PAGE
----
Through his dramatic biography, Prince Among Slaves will probe deeply into the trans-Atlantic slave trade. Beginning from its sources in Africa, the film will examine the slave routes that brought enslaved Africans like Abdul Rahman to America. From his story, we learn how the “business” of slavery worked, and about the social, economic and political factors that lured Africans, Europeans, and Americans alike to participate in it. As his story continues, we see how enslaved Africans worked within their limited circumstances to create lives for themselves. We also see the country’s first attempts to reconcile the conflict between the desire for freedom of enslaved persons like Abdul Rahman and the nation’s economic and social dependence on the “peculiar institution.”
Our story also sheds light on the surprising and little known history of the early religious and cultural lives of newly enslaved Africans in post-Revolutionary America. It reveals the early anti-slavery movement and delves into the characters of the African-born enslaved people, who have received scant attention on American television since audiences were mesmerized in the 1970s by the story of Kunta Kinte on the groundbreaking series “Roots.”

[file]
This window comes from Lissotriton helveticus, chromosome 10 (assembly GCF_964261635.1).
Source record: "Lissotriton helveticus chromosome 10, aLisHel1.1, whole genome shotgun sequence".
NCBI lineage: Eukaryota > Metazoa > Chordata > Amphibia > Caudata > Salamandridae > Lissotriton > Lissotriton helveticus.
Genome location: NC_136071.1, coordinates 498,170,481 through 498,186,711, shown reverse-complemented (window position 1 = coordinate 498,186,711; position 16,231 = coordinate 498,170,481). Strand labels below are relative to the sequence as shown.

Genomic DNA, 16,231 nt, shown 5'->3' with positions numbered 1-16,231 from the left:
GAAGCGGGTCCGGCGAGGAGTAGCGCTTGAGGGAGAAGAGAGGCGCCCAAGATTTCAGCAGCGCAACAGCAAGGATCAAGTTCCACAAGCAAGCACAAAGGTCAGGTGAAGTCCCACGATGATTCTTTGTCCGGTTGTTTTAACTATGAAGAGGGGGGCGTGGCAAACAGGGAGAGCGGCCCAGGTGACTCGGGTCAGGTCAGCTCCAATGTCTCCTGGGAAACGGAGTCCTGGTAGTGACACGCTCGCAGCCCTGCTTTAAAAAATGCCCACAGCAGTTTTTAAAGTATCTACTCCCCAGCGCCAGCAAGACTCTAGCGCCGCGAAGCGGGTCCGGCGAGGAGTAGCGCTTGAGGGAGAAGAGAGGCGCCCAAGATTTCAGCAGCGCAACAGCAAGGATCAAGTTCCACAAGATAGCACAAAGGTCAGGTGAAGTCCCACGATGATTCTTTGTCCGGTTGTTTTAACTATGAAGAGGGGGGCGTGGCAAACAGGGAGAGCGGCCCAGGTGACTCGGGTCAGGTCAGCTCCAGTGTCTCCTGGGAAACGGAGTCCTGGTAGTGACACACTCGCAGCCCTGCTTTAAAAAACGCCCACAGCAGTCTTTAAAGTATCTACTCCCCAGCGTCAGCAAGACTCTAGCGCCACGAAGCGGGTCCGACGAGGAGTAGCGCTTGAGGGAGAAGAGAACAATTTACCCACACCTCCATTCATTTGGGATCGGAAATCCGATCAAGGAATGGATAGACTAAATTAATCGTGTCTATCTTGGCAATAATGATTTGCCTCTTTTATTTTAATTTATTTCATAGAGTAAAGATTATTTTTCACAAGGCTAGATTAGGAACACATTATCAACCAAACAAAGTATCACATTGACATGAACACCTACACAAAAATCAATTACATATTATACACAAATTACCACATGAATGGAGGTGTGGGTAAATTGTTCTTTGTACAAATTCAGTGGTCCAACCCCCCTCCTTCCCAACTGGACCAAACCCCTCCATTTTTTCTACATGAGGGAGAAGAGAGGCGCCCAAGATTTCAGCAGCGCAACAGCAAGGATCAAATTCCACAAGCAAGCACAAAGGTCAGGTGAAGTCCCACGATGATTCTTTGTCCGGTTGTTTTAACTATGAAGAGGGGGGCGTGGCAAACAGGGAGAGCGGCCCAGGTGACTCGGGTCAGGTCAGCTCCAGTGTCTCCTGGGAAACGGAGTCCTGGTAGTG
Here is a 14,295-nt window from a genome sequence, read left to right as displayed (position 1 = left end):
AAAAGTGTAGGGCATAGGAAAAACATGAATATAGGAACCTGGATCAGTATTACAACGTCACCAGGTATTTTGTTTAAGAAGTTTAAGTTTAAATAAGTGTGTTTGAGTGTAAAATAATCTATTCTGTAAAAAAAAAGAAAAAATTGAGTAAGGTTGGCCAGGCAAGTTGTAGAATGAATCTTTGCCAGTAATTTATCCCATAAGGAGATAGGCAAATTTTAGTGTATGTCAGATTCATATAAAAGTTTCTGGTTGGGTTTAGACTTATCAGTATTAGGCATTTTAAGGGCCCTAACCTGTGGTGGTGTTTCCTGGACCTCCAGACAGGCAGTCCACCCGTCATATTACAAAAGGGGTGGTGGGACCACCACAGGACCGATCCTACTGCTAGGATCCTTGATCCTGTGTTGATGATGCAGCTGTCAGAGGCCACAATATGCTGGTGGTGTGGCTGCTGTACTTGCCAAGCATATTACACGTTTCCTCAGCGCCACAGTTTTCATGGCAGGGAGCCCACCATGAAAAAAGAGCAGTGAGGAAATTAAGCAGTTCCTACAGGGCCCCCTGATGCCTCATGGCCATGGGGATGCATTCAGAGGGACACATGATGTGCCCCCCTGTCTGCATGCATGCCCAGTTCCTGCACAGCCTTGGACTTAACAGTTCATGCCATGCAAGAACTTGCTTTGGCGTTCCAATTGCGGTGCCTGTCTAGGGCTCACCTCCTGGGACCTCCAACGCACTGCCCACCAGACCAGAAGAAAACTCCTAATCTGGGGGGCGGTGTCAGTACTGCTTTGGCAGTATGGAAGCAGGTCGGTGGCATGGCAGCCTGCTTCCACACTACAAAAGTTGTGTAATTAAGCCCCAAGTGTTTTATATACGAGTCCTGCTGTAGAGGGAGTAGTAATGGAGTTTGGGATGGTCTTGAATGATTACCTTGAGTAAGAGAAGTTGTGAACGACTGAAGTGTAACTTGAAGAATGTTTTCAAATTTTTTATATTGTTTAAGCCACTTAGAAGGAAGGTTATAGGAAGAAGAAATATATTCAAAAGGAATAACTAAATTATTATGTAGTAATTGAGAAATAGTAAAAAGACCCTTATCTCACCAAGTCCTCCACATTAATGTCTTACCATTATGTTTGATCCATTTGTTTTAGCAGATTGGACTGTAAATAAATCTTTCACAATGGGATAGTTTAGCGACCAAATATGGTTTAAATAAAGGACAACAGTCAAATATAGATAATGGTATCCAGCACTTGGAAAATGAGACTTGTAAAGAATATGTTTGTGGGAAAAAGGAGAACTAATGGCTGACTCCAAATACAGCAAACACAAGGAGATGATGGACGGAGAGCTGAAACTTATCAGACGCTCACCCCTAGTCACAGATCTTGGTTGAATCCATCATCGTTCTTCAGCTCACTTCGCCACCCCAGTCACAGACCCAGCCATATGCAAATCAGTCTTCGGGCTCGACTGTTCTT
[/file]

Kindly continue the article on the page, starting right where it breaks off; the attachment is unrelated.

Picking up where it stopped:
Thoroughly researched and documented in Terry Alford’s biography of the same name1 Prince Among Slaves comes alive through first-person accounts as well as letters, photographs and historical records that taken together paint a vivid picture of the extraordinary times in which Abdul Rahman lived. Newspaper articles, numerous diaries, plantation registers, advertisements for slave sales, and church sermons provide depth and a fuller context to the story, which interweaves themes of bondage and deliverance, pride, forbearance, guile and providence. With strong, vivid characters animating a great, morally complicated narrative, we also learn about a long-forgotten group—America’s first Muslims. Abdul Rahman was among the tens of thousands of African Muslims who were captured and brought to the America through the slave trade.